A lot of people have opinions about this story. Many people are judgmental toward this family, and rightfully so. I didn't get a say in Sadie being born with brain damage. If I knew ahead of time, would things have been different? Probably not, but it may have been easier with some of the grieving out of the way and resources already in place. It's hard to know how you would actually feel if you were in this couple's shoes, and that's why it's dangerous to have such strong judgments about them.
I don't want to write about how I understand how they felt because I had this perfect pregnancy and then everything went south at the very end. I don't want to talk about my opinion on terminating a pregnancy if you know ahead of time that child has a disability. I want to give perspective on the financial aspect of raising a child who will need a lifetime of therapies, additional caregivers, special equipment, and eventually an adult living facility.
Right now $3 million dollars sounds like freedom to me.
Let's just use Sadie's wheelchair as an example...
To be accepted to the wheelchair clinic here in Phoenix, Sadie had to be eligible for a program called Child Rehabilitative Services (CRS). It's a division of the state healthcare system and it's like a safety net to catch disabled children who aren't receiving appropriate care/services. Once we were enrolled, we had to make an appointment to see a CRS pediatrician...even though we have an awesome, wonderful, completely capable pediatrician of our own. (We refer to the CRS pediatrician as "the gatekeeper.") The gatekeeper had to see Sadie and establish what she needs and that those needs are being met. The gatekeeper saw that Sadie has everything she needs and a perfectly competent care team in place (with an educated and brave Mama at the head), so she released us and basically said we don't need to come back...but we had to have that appointment to be referred to the wheelchair clinic. The gatekeeper has to authorize and refer all things CRS.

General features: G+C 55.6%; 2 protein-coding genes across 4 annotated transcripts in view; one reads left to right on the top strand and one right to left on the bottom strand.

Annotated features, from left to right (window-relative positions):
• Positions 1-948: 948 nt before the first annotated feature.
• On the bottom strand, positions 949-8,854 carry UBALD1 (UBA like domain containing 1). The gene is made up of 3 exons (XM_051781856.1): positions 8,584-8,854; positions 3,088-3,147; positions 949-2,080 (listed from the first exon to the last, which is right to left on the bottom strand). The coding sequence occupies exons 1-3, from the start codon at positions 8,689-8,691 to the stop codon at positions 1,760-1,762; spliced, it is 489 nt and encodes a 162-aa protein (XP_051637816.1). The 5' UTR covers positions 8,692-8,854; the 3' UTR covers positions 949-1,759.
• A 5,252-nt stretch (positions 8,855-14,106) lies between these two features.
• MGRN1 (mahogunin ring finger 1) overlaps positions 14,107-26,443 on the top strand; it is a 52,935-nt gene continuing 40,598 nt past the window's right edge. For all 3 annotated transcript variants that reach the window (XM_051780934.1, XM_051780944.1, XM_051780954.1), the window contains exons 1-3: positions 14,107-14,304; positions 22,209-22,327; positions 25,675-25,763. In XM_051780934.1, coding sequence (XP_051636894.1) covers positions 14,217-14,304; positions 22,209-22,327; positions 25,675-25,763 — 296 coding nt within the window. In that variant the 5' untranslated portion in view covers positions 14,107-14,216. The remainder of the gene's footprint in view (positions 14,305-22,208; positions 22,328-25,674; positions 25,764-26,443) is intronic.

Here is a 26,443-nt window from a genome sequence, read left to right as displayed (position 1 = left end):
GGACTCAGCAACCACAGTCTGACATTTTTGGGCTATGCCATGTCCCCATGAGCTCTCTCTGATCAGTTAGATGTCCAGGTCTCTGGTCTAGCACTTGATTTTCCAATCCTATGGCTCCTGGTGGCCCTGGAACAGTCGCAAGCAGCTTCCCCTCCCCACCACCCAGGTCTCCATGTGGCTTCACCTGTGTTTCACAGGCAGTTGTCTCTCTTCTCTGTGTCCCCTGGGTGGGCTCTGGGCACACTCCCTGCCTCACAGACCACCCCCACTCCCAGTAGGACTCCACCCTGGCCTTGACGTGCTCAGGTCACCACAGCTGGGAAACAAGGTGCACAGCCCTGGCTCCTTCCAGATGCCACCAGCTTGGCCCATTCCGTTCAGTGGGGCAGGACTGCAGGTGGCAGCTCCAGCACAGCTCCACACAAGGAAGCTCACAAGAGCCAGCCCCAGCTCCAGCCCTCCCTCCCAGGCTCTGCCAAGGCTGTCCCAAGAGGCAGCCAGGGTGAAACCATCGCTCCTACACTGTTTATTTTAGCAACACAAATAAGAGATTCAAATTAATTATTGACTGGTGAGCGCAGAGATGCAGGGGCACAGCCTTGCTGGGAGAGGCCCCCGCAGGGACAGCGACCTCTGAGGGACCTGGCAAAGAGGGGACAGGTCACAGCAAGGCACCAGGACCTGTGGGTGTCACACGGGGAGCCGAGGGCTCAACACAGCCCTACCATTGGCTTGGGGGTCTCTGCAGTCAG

Then we had to make an appointment at the wheelchair clinic. Mind you, these aren't appointments like, "we have an opening tomorrow at 3:00"... we're scheduling up to a month in advance!! When we got to the wheelchair clinic we basically had 3 chairs to choose from. And really, we had kind of made up our mind before we got there, so we just needed to find the right size.
Then it got complicated. Since we have private insurance, as well as state provided insurance, there were authorization forms that had to be submitted and approved before the wheelchair was even ordered. Once our private insurance said they'd pay the 80%, then they had to get authorization from the state that they'd pick up the extra 20%. Then the wheelchair could be ordered, which took up to another 4 weeks.
I saw the price tag. Sadie's wheelchair was $2700. And it took us 2 months (from the time we finally had our appointment at the wheelchair clinic) before we got it.
And we go through a similar process for every piece of equipment or new therapy or medical procedure we need for Sadie.
Now imagine if I had $3 million dollars at my disposal to take care of my child. I could order that wheelchair (or any other wheelchair I wanted that might actually be better) when I wanted it and receive it within normal production time. I could pay for extra therapy, or even private therapy (like music or water or movement) without worrying about it. I could remodel my house as needed to install wheelchair ramps or a roll-in shower. And I could schedule surgery when my child needed it instead of waiting for approval from insurance before anything can be done.
I get it. And I'm not sure if I would, but if there was someone I could sue for Sadie's birth trauma, I might, knowing what I know now about "the system." The system runs our lives. We constantly fight to maintain sanity in our household by receiving the services our children deserve. I see families devastated, scared, and exasperated from the power the state holds over them because they NEED these services and they are being threatened of losing them. It is exhausting to constantly be fighting to maintain what should be considered status quo.
This post isn't about whether that family was or was not given injustice by that test being wrong. I don't judge them, even if I don't agree with their decision. I just hope that it offered you a different perspective on what they're facing and what kind of freedom their daughter (and their family) has gained in being awarded this money.
Be happy for them, because, not only have they been blessed once, with this sweet child of theirs, but they've been blessed twice, with financial freedom.